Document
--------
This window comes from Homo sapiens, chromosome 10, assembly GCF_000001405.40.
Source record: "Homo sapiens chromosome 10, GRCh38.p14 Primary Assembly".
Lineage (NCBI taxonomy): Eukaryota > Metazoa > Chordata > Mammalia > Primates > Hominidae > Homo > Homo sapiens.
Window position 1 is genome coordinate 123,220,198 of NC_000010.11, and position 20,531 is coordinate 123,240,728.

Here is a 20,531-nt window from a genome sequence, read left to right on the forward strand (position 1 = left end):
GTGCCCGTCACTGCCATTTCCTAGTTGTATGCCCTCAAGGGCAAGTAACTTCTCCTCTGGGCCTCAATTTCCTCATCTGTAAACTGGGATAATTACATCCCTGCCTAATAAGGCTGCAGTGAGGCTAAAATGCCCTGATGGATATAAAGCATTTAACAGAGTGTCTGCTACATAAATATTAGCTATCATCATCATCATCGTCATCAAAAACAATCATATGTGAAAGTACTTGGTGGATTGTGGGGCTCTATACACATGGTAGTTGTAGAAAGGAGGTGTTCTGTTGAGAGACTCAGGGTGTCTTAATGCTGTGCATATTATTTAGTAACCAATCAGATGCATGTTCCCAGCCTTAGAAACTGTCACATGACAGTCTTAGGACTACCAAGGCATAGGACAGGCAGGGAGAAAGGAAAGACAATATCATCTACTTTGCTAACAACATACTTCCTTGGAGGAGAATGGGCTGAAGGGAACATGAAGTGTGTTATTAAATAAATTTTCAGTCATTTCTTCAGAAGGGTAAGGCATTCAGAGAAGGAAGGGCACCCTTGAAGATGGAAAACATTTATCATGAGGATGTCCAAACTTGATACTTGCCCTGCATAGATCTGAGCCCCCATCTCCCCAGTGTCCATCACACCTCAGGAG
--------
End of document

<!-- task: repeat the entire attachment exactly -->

This window comes from Homo sapiens, chromosome 10, assembly GCF_000001405.40.
Source record: "Homo sapiens chromosome 10, GRCh38.p14 Primary Assembly".
Lineage (NCBI taxonomy): Eukaryota > Metazoa > Chordata > Mammalia > Primates > Hominidae > Homo > Homo sapiens.
Window position 1 is genome coordinate 123,220,198 of NC_000010.11, and position 20,531 is coordinate 123,240,728.

Here is a 20,531-nt window from a genome sequence, read left to right on the forward strand (position 1 = left end):
GTGCCCGTCACTGCCATTTCCTAGTTGTATGCCCTCAAGGGCAAGTAACTTCTCCTCTGGGCCTCAATTTCCTCATCTGTAAACTGGGATAATTACATCCCTGCCTAATAAGGCTGCAGTGAGGCTAAAATGCCCTGATGGATATAAAGCATTTAACAGAGTGTCTGCTACATAAATATTAGCTATCATCATCATCATCGTCATCAAAAACAATCATATGTGAAAGTACTTGGTGGATTGTGGGGCTCTATACACATGGTAGTTGTAGAAAGGAGGTGTTCTGTTGAGAGACTCAGGGTGTCTTAATGCTGTGCATATTATTTAGTAACCAATCAGATGCATGTTCCCAGCCTTAGAAACTGTCACATGACAGTCTTAGGACTACCAAGGCATAGGACAGGCAGGGAGAAAGGAAAGACAATATCATCTACTTTGCTAACAACATACTTCCTTGGAGGAGAATGGGCTGAAGGGAACATGAAGTGTGTTATTAAATAAATTTTCAGTCATTTCTTCAGAAGGGTAAGGCATTCAGAGAAGGAAGGGCACCCTTGAAGATGGAAAACATTTATCATGAGGATGTCCAAACTTGATACTTGCCCTGCATAGATCTGAGCCCCCATCTCCCCAGTGTCCATCACACCTCAGGAG